FIFA World Cup Fantasy: The quarter-final challenge

By Azmin Mohd Khalib 6 July 2018 431
FIFA World Cup Fantasy: The quarter-final challenge
With the 2018 FIFA World Cup quarter-finals starting tonight, let’s get right to the FIFA World Cup Fantasy! Do keep in mind, after this round, you will only have five transfers to help replace any players that do not get to the semi-finals (unless you still have your wildcard), so choose wisely.
 

Brazil v Belgium

 
Possibly the highlight match of the tournament, hence making it incredibly hard to identify strong fantasy picks. Every manager probably has players brought over from the Round of 16, but which team should we add more players?
 
While Belgium are able to go into the quarter-finals at full strength, Brazil have lost defensive midfielder Casemiro to suspension, which could hurt their defence. On the other hand, they might have Marcelo back to boost their already solid backline.
 
I still expect Brazil to win due to their superior all-around strength. Also, although Roberto Martinez did manage to engineer a comeback win against Japan, against a team with Brazil’s quality, he will fall short. Belgium should still score though, and I’m predicting Eden Hazard to be the person to do so.
 
On the Brazil side, Neymar seems to be a must-have thanks to his need to be constantly in the spotlight. But should anyone else be considered? Willian finally burst to life against Mexico, while Philippe Coutinho was the star of the group stages Gabriel Jesus has been disappointing though, despite being leading up front, with only one assist to show for.
 

Uruguay v France

 
France appear to be the heavy favourites for this one, especially with doubts hanging over Edinson Cavani for Uruguay, while Kylian Mbappe has been making himself memorable to fans around the world. Having said that, Uruguay’s defence is world class, having conceded only one goal in the tournament so far, which came against Portugal. I can see them being disciplined enough to deal with Mbappe.
 
On the France side, Blaise Matuidi is suspended, which might force Paul Pogba to play more defensively as well, potentially damaging France’s attack indirectly. While N’golo Kante is one of the best in the business, he’ll need help against the stronger teams.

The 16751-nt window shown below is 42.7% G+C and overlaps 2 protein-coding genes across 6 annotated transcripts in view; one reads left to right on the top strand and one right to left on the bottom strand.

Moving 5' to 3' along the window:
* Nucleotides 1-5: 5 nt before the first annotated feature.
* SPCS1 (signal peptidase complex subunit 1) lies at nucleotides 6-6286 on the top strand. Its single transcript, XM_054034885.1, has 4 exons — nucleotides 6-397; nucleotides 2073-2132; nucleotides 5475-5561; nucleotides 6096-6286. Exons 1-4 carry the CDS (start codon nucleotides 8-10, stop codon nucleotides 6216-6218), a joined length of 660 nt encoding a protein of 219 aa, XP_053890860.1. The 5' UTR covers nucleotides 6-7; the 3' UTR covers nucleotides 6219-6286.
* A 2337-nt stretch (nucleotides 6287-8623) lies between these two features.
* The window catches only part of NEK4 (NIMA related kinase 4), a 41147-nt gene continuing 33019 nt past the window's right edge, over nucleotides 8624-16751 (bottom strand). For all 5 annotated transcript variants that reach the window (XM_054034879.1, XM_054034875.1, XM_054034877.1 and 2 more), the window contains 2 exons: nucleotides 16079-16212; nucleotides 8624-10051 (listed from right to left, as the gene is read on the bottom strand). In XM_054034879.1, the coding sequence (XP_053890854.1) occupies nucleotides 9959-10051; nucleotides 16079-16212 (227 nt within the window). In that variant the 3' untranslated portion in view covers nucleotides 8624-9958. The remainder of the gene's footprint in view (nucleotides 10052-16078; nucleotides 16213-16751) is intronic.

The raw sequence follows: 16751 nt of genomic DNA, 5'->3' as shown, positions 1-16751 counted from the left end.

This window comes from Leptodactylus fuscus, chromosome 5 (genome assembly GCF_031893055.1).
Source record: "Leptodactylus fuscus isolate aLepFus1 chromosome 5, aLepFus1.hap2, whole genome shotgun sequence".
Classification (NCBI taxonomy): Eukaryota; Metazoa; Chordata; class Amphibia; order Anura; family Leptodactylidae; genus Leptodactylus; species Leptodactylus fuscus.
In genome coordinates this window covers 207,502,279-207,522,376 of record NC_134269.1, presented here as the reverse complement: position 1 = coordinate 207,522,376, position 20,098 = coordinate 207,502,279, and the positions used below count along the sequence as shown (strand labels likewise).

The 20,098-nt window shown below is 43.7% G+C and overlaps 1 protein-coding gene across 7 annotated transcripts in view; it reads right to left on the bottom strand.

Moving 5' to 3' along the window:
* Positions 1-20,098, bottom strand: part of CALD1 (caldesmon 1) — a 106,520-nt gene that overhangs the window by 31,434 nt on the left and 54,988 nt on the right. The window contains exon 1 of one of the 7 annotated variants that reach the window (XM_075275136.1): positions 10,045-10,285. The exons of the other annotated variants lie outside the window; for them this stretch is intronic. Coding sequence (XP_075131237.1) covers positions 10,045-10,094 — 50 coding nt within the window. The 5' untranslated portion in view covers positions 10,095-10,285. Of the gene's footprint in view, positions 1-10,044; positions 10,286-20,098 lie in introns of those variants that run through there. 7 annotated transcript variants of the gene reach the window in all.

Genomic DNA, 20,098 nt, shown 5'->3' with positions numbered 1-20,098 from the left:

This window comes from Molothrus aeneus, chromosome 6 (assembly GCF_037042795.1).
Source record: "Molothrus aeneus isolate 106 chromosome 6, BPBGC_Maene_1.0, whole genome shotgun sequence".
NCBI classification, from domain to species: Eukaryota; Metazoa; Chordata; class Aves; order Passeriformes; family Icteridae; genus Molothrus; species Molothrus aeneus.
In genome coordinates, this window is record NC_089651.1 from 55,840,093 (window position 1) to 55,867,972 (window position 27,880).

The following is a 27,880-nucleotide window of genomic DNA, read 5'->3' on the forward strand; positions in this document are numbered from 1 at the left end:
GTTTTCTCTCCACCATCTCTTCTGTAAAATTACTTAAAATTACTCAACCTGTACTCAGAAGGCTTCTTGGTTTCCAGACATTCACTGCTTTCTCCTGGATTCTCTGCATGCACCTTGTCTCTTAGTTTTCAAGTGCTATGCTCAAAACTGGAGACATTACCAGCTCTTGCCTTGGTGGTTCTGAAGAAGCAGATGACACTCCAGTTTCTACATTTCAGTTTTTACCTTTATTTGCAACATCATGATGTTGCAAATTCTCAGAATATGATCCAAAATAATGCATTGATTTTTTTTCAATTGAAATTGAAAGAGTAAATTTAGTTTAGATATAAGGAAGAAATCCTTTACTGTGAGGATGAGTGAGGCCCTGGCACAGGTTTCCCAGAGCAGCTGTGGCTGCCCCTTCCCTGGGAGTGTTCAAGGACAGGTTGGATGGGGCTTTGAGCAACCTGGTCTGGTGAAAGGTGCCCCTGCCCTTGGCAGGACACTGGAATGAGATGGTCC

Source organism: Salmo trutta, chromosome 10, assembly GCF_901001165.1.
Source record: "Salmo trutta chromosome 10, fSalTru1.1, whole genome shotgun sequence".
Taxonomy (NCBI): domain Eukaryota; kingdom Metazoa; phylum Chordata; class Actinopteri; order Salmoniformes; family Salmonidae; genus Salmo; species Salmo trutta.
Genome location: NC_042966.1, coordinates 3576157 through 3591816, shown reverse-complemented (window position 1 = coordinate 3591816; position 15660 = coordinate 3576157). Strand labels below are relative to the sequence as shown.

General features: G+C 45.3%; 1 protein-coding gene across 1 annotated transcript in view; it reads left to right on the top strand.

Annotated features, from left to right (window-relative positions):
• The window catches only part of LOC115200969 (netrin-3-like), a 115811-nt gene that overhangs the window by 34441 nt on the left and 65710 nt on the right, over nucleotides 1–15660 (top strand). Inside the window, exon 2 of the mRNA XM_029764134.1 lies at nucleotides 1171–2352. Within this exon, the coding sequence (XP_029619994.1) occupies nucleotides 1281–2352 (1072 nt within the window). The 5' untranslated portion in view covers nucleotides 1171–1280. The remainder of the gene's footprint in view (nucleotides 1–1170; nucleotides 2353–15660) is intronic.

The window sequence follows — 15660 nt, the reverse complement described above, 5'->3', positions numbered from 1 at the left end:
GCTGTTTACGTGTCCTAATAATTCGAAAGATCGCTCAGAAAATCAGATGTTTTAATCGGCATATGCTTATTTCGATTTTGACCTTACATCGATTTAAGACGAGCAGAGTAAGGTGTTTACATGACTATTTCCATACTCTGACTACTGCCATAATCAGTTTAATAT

I’m making a big call for this one and say that this match will end up 0-0, even after extra time, due to the factors mentioned above. As much as I like Luis Suarez, without Cavani around to trouble the France defence, he will not have an easy time as he would like.
 
If you’re convinced, then my recommendation is to select a defender or two from any side. If you’re short on goalkeepers, then either could be ideal, with Fernando Muslera 0.3m cheaper than counterpart Hugo Lloris.
 

Sweden v England

 
There’s a perception that England should have it easy against Sweden but history says otherwise. England have played Sweden 24 times, winning eight, losing seven, and drawing nine. But to put that into context, the last time they met in a tournament was six years ago at Euro 2012.
 
Sweden will put up their stall for this one, with defensive discipline being a priority but England have the speed and skill to overcome them, not to mention a strong ability to score from set pieces. England should win by at least two goals, bringing Andreas Granqvist’s Sweden stint in Russia to an end.
 
One thing to note is that Sweden’s first choice right back, Mikael Lustig, is suspended, which means whoever attacking that side could reap dividends. Assuming Gareth Southgate doesn’t switch around, that would be Jesse Lingard, England’s best attacker after Harry Kane. To be fair, even Raheem Sterling could benefit, but he really needs to improve on his finishing.
 
If you don’t have an England attacking player at all, then just pick up Kane. It hasn’t really been talked about that much, but he is on track for the World Cup Golden Boot, with Cristiano Ronaldo out and Romelu Lukaku two goals behind him.
 

Russia v Croatia


Those of you who read last week’s column would know that I expected to see Spain in place of Russia, my one prediction that went wrong. While Spain have only themselves to blame, one can’t help but wonder whether they would have progressed further if their previous coach had not been fired a day before the tournament kicked off.
 
Moving on, I don’t see Russia looking at Croatia as the same threat level as they did Spain, and the Russia coach is likely to set up his team to be much less defensive and more attacking, with Denis Chersyhev likely to start (he was surprisingly benched in the match against Spain, but it eventually made sense given how Russia played).
 
This should pave the way for Croatia to find openings. Croatia boast two of the best midfielders of the tournament at the moment, Ivan Rakitic and Luka Modric, who are the keys to unlock the Russian defence.
 
Having said that, they might be fatigued as their Denmark match went on to extra time, as their combined age of 62 years seemed to show its toll. They’ll need to make the best of their recovery time to face an aggressive Russia.
 
I still expect Croatia to triumph, but it won’t be easy. 2-1 to Croatia, with a likely red card somewhere.

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Azmin Mohd Khalib

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